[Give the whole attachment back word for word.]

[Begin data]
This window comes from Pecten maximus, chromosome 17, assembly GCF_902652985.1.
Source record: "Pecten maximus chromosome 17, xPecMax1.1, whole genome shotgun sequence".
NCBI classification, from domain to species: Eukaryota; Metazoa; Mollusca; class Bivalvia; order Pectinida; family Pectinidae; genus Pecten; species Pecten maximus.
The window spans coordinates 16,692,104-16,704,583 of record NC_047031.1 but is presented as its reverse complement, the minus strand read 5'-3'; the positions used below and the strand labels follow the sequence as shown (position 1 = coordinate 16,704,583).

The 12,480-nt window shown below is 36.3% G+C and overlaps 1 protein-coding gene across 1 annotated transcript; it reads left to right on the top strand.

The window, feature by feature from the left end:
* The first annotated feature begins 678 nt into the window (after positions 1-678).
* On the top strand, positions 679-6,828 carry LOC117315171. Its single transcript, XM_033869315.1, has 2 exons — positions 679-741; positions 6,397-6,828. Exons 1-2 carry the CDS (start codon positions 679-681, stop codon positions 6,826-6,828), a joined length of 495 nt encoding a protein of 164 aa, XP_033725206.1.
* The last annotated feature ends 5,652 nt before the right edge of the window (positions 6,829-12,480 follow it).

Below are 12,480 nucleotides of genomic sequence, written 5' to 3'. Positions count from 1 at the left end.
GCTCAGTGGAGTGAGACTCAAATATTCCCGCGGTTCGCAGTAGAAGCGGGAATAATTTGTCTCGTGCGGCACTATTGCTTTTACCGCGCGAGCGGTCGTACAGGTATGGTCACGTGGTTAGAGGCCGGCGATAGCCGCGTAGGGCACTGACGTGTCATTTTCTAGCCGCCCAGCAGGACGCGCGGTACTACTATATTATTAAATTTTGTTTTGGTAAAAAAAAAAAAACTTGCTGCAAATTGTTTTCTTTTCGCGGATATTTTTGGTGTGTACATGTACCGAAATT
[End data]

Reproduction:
This window comes from Pecten maximus, chromosome 17, assembly GCF_902652985.1.
Source record: "Pecten maximus chromosome 17, xPecMax1.1, whole genome shotgun sequence".
NCBI classification, from domain to species: Eukaryota; Metazoa; Mollusca; class Bivalvia; order Pectinida; family Pectinidae; genus Pecten; species Pecten maximus.
The window spans coordinates 16,692,104-16,704,583 of record NC_047031.1 but is presented as its reverse complement, the minus strand read 5'-3'; the positions used below and the strand labels follow the sequence as shown (position 1 = coordinate 16,704,583).

The 12,480-nt window shown below is 36.3% G+C and overlaps 1 protein-coding gene across 1 annotated transcript; it reads left to right on the top strand.

The window, feature by feature from the left end:
* The first annotated feature begins 678 nt into the window (after positions 1-678).
* On the top strand, positions 679-6,828 carry LOC117315171. Its single transcript, XM_033869315.1, has 2 exons — positions 679-741; positions 6,397-6,828. Exons 1-2 carry the CDS (start codon positions 679-681, stop codon positions 6,826-6,828), a joined length of 495 nt encoding a protein of 164 aa, XP_033725206.1.
* The last annotated feature ends 5,652 nt before the right edge of the window (positions 6,829-12,480 follow it).

Below are 12,480 nucleotides of genomic sequence, written 5' to 3'. Positions count from 1 at the left end.
GCTCAGTGGAGTGAGACTCAAATATTCCCGCGGTTCGCAGTAGAAGCGGGAATAATTTGTCTCGTGCGGCACTATTGCTTTTACCGCGCGAGCGGTCGTACAGGTATGGTCACGTGGTTAGAGGCCGGCGATAGCCGCGTAGGGCACTGACGTGTCATTTTCTAGCCGCCCAGCAGGACGCGCGGTACTACTATATTATTAAATTTTGTTTTGGTAAAAAAAAAAAAACTTGCTGCAAATTGTTTTCTTTTCGCGGATATTTTTGGTGTGTACATGTACCGAAATT